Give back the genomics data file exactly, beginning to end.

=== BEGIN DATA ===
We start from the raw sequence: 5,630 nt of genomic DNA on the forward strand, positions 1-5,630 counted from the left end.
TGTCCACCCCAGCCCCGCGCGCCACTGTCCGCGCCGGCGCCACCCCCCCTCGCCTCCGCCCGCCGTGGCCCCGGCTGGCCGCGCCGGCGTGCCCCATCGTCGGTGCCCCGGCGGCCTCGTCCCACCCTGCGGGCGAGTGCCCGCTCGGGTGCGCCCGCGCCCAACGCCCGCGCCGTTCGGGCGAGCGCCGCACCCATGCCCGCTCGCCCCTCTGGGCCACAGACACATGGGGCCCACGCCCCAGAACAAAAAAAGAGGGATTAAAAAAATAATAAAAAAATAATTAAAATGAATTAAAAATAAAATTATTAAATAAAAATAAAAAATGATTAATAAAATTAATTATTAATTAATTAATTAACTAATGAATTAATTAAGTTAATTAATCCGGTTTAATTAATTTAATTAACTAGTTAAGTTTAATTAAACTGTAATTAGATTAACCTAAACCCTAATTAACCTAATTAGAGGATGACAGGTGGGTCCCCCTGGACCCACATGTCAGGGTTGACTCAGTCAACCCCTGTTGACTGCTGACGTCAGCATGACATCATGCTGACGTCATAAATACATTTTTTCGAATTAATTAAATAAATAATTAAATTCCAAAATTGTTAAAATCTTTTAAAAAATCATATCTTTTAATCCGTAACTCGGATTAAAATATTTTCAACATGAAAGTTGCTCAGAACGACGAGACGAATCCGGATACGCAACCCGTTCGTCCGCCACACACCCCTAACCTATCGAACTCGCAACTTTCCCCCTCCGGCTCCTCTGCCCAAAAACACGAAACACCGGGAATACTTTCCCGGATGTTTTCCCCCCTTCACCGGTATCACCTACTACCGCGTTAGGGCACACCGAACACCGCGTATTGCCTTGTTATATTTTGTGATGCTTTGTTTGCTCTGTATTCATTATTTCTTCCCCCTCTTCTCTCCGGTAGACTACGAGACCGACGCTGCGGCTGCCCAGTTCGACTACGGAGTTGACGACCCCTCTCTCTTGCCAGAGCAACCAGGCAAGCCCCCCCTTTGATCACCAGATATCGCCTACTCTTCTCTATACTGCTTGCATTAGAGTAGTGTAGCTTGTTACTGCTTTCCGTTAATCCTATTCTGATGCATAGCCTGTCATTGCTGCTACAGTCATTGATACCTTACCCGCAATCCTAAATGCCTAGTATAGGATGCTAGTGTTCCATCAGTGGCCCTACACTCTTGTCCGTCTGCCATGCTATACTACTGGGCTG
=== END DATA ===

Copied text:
We start from the raw sequence: 5,630 nt of genomic DNA on the forward strand, positions 1-5,630 counted from the left end.
TGTCCACCCCAGCCCCGCGCGCCACTGTCCGCGCCGGCGCCACCCCCCCTCGCCTCCGCCCGCCGTGGCCCCGGCTGGCCGCGCCGGCGTGCCCCATCGTCGGTGCCCCGGCGGCCTCGTCCCACCCTGCGGGCGAGTGCCCGCTCGGGTGCGCCCGCGCCCAACGCCCGCGCCGTTCGGGCGAGCGCCGCACCCATGCCCGCTCGCCCCTCTGGGCCACAGACACATGGGGCCCACGCCCCAGAACAAAAAAAGAGGGATTAAAAAAATAATAAAAAAATAATTAAAATGAATTAAAAATAAAATTATTAAATAAAAATAAAAAATGATTAATAAAATTAATTATTAATTAATTAATTAACTAATGAATTAATTAAGTTAATTAATCCGGTTTAATTAATTTAATTAACTAGTTAAGTTTAATTAAACTGTAATTAGATTAACCTAAACCCTAATTAACCTAATTAGAGGATGACAGGTGGGTCCCCCTGGACCCACATGTCAGGGTTGACTCAGTCAACCCCTGTTGACTGCTGACGTCAGCATGACATCATGCTGACGTCATAAATACATTTTTTCGAATTAATTAAATAAATAATTAAATTCCAAAATTGTTAAAATCTTTTAAAAAATCATATCTTTTAATCCGTAACTCGGATTAAAATATTTTCAACATGAAAGTTGCTCAGAACGACGAGACGAATCCGGATACGCAACCCGTTCGTCCGCCACACACCCCTAACCTATCGAACTCGCAACTTTCCCCCTCCGGCTCCTCTGCCCAAAAACACGAAACACCGGGAATACTTTCCCGGATGTTTTCCCCCCTTCACCGGTATCACCTACTACCGCGTTAGGGCACACCGAACACCGCGTATTGCCTTGTTATATTTTGTGATGCTTTGTTTGCTCTGTATTCATTATTTCTTCCCCCTCTTCTCTCCGGTAGACTACGAGACCGACGCTGCGGCTGCCCAGTTCGACTACGGAGTTGACGACCCCTCTCTCTTGCCAGAGCAACCAGGCAAGCCCCCCCTTTGATCACCAGATATCGCCTACTCTTCTCTATACTGCTTGCATTAGAGTAGTGTAGCTTGTTACTGCTTTCCGTTAATCCTATTCTGATGCATAGCCTGTCATTGCTGCTACAGTCATTGATACCTTACCCGCAATCCTAAATGCCTAGTATAGGATGCTAGTGTTCCATCAGTGGCCCTACACTCTTGTCCGTCTGCCATGCTATACTACTGGGCTG